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thriftshopper wrote: Used to be made in a town called Armstrong (just north of Penticton on south central B.C.) until around a decade ago when Saputo acquired the brand and moved production to who knows where. Never been a fan of the cheese ("cheap" consumer grade cheese). However, can't say I am a fan of the cheese now made locally in Armstrong.
Far from cheese connoisseur or even a foodie by the loosest definition allowed but my only past experience with pizza mozzarella has been Kraft or black diamond which I believe are owned by the same company if I’m not mistaken. At any rate my palette isn’t as refined as some, I don’t dress up my dishes with $20 block of Parmigiano-Reggiano, hell I had to look up the spelling of the name so these supermarket cheese all pretty much taste the same to me except the silani cheese ball I mentioned.

Picked these up since they were on sale and as expected they were pretty standard fare.


I had one dough ball which was going on 4 day old and started to develop a hard crust in the fridge because it leaked out of the cling wrap from rising so figured I’d use it up before it grew to the size of puff the marshmallow man. The rest of the cheese will go in the freezer wedged between what little space I have left from my TWO massive containers of ice cream containers.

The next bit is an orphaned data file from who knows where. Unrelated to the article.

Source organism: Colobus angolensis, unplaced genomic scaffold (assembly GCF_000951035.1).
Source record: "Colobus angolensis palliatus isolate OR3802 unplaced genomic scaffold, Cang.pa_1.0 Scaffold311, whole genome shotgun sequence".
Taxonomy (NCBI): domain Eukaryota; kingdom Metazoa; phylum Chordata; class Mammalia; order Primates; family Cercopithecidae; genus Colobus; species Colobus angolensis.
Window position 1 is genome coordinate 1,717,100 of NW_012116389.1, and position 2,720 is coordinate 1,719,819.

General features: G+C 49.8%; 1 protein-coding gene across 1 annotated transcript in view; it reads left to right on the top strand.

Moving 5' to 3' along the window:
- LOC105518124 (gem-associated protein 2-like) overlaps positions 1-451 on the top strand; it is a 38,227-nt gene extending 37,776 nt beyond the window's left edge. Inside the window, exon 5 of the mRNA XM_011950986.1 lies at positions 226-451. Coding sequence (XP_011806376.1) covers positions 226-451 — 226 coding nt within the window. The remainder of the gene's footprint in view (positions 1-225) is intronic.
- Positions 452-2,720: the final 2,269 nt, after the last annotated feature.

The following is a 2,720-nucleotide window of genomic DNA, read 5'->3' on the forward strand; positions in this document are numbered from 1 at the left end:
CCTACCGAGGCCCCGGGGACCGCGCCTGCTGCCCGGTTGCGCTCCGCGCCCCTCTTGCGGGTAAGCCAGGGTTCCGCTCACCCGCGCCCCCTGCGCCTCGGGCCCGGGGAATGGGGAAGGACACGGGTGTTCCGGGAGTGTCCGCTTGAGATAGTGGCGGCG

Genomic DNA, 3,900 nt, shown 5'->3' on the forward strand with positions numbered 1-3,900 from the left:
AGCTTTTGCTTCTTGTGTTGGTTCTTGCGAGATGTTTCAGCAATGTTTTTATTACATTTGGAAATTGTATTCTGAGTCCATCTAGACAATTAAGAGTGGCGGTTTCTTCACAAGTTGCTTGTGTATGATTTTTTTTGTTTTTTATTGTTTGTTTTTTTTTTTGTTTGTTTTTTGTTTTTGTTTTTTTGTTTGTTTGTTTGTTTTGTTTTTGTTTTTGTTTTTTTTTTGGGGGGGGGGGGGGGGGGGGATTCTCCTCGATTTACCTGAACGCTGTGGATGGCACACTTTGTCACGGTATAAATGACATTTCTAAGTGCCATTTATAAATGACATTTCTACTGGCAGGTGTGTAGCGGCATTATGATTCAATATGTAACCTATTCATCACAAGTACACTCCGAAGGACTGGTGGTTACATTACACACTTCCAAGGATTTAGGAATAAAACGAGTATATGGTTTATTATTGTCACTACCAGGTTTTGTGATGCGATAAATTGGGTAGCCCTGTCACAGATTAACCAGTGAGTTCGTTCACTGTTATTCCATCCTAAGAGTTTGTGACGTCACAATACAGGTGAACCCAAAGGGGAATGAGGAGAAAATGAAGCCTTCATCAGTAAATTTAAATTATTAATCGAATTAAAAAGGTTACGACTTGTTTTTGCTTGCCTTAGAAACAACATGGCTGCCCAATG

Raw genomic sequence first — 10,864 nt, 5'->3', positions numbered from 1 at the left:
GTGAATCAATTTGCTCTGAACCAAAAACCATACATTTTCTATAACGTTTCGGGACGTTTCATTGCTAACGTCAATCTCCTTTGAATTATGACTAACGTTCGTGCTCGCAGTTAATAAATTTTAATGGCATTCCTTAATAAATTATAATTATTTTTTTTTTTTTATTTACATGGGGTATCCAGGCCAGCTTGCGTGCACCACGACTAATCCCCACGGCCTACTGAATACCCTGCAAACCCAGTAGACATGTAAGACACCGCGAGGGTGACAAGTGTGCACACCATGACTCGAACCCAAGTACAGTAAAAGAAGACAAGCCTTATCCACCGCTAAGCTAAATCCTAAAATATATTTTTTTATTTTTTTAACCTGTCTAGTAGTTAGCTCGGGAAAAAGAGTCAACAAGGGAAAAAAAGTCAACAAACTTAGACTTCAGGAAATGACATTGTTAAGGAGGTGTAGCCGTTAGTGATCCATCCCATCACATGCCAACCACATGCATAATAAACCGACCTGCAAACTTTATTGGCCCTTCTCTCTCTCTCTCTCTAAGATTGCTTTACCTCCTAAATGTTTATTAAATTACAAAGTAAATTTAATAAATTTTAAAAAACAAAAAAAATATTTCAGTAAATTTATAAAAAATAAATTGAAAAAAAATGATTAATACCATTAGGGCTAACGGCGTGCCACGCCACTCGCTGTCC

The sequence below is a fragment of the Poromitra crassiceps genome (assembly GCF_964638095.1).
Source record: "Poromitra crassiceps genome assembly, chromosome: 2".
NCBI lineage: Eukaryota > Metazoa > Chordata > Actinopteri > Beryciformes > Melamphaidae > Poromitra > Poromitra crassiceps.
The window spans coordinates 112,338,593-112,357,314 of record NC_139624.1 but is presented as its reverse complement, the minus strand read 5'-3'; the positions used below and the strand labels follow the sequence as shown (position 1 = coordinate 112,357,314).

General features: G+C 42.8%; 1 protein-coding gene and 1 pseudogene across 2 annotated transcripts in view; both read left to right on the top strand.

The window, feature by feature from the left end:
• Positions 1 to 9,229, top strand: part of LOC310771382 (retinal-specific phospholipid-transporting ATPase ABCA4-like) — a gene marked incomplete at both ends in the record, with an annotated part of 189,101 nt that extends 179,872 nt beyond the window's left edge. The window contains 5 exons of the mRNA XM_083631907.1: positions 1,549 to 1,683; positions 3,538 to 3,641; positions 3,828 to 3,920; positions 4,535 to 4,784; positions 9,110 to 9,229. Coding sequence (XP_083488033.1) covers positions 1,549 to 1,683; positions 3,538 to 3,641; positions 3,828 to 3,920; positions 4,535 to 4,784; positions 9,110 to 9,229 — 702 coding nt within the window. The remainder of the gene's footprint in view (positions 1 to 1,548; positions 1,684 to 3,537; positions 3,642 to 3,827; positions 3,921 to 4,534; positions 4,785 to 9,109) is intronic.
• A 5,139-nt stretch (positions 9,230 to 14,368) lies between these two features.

For $4.99 a block they’re ok. 400g I think. Freshco has a compliments 700g? block for around $7-8 regular which are good value. No idea who makes their cheese.
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Deal Expert
Dec 4, 2010
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Is this still good?! Someone mistook it for a bar of soap. It was sitting in a drawer for almost a week.
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Deal Fanatic
Jul 7, 2017
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SW corner of the cou…
Supercooled wrote: Is this still good?! Someone mistook it for a bar of soap. It was sitting in a drawer for almost a week.
If there's no mould growing on it, and it doesn't smell or taste rancid, it should be o.k.
Cream rises to the top. So does scum.
Deal Expert
Dec 4, 2010
19111 posts
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Quarantine Bubble
thriftshopper wrote: If there's no mould growing on it, and it doesn't smell or taste rancid, it should be o.k.
Smells like cheddar. I hope I don’t die over _$5.



Tastes delicious.

Going to make elbow pasta and throw a chunk in for dinner.



I literally just started cooking with that stone pottery today. It’s so convenient. Who knew cleaning the cupboards had so many surprises.


Curry rice for lunch.